Krokodil is the street name for desomorphine, which is a derivative of an opioid called morphine. Although the first reports of desomorphine use date back to 1935, the krokodil drug was first introduced in Russia in the early 2000s. Krokodil is a light brown liquid made by synthesizing desomorphine from codeine and mixing it with other additives. The ingredients in Krokodil are often a mystery, but it’s safe to say that its cutting agents range from paint thinner to common household cleaning products. With the opioid epidemic still in motion, finding answers to questions like, “how does krokodil affect the brain?” is more important than ever. Our Boca rehab shares its findings.
Krokodil was used to treat pain caused by trauma in the 1930s. Because it was more potent than morphine and caused less nausea, it was considered a more effective alternative. However, adverse krokodil drug effects eventually led to its removal from the medical field. Today, Krokodil is used as a cheap alternative to heroin and is most common in places like Russia and Eastern Europe. Because it’s believed to be 10 times stronger than morphine and significantly cheaper than heroin and other opioids, the Russian krokodil drug has become the primary choice of recreational drug users.
As an opioid, desomorphine (krokodil) is highly addictive and physically damaging. Although there’s still much to discover about the physical side effects of krokodil, common dangers that users experience include rotting of the flesh and black and green skin, similar to that of a crocodile’s (hence the name). Despite its repercussions, this flesh-eating drug has been spreading rapidly across Europe due to its low production cost and higher potential for addiction.
Research on how krokodil affects the brain is scarce, but because it’s an opioid, it’s safe to say that it works similarly to other opioids. Opioids work by binding to proteins on and in brain cells called opioid receptors. These receptors are located in different areas of the body, including the brain, spinal cord, and gut, as well as in areas that control pleasure and reward. While opioids can reduce or alleviate pain by blocking these receptors and pain signals from the body to the brain, they can also activate the release of chemicals like dopamine. Elevated levels of dopamine can produce feelings of well-being, euphoria, and pleasure to create an intense high. This high encourages continued use of krokodil, contributing to addiction and other physical repercussions. Without opioid detox treatment, people with krokodil addictions are more likely to experience its severe physical repercussions.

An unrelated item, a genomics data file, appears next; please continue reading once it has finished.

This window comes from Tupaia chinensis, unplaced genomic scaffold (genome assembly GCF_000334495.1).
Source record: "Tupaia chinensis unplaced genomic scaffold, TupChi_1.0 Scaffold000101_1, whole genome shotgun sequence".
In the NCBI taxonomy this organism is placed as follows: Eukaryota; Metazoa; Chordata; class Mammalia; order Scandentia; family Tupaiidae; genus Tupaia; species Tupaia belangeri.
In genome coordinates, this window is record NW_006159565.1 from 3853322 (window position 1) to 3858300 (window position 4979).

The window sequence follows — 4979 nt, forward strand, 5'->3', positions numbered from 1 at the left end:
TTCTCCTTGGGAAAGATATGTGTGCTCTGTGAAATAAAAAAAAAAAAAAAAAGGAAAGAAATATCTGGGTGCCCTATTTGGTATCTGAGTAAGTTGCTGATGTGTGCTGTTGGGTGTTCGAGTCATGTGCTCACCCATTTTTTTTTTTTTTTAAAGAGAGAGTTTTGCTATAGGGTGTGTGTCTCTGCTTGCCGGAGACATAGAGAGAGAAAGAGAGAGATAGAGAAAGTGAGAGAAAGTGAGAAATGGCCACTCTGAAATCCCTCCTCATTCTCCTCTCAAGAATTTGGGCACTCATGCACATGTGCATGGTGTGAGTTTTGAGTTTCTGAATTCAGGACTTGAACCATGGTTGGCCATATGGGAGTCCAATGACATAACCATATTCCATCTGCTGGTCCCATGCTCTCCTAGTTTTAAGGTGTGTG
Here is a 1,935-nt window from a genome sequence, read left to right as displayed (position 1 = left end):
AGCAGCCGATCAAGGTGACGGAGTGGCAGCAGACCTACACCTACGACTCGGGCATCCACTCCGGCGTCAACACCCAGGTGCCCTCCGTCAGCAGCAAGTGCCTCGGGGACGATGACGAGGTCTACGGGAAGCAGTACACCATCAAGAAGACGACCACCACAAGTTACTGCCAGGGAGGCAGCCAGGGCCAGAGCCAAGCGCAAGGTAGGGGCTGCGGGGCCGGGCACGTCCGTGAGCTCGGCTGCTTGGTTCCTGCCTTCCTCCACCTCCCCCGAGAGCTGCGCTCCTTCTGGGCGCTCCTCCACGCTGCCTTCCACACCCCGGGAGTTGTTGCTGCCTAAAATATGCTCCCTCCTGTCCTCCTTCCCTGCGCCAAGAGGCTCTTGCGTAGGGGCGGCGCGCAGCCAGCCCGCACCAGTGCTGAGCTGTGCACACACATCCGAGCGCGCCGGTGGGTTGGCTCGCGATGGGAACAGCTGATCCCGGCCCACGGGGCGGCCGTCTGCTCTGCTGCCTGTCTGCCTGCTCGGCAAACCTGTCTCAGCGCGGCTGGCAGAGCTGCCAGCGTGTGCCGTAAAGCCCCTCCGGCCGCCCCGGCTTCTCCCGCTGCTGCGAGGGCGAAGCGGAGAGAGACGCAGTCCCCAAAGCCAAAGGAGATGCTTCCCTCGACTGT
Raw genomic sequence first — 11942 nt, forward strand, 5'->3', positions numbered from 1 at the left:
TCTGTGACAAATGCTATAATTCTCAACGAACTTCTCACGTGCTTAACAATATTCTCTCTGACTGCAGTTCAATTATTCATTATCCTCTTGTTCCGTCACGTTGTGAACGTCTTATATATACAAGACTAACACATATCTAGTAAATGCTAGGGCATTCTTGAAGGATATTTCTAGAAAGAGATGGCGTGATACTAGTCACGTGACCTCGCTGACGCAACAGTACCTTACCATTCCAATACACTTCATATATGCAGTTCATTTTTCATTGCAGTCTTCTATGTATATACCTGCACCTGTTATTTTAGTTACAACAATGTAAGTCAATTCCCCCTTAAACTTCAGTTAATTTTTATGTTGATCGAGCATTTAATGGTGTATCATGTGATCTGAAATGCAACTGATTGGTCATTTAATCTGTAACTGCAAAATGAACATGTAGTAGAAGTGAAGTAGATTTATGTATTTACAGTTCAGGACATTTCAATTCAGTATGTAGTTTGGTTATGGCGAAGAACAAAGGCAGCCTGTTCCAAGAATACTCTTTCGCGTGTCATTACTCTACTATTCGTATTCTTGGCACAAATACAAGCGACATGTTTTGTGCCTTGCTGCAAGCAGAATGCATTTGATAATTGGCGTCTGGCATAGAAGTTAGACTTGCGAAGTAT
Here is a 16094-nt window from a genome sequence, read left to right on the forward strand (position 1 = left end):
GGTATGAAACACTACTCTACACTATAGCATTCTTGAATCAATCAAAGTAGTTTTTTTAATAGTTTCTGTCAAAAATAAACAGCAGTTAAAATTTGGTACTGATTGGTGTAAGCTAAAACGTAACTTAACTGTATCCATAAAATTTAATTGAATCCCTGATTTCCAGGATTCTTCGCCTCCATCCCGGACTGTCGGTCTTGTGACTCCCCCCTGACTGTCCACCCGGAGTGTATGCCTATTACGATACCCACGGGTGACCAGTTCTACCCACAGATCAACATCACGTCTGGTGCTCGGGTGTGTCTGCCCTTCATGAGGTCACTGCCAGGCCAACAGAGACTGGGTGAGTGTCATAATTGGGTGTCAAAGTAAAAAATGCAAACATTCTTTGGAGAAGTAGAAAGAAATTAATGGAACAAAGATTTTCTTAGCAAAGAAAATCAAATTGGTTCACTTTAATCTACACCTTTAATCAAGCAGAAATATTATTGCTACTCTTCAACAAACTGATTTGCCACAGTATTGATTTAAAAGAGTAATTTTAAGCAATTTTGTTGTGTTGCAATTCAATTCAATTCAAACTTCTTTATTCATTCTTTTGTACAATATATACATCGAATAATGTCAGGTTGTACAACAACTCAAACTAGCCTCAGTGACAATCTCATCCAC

The effects of krokodil on the brain kick in faster when it’s injected than when taken in tablet form. When injected, the effects of krokodil can begin within 5 to 10 minutes, and when taken in tablet form, side effects can start within an hour or two. Long-time krokodil users often experience adverse physical side effects.
In addition to krokodil drug effects on the brain, common physical side effects that can occur from long-term use include:
Many krokodil users have had their arms and legs amputated as a result of the drug’s vicious effects on the body. Drug overdose is also a possible danger of krokodil use. Because it’s so addictive, it’s difficult for users who have developed a dependency on it to control how much they take. Tolerance also contributes to increased doses, further contributing to addictive behavior.
If you’re addicted to opioids like krokodil, our opioid addiction treatment in Boca Raton can help. Our treatment specialists help guide patients through physical and psychological recovery from substance abuse to ensure they achieve long-term sobriety. By utilizing a variety of drug therapy programs, we help our patients change their lives and be the best versions of themselves.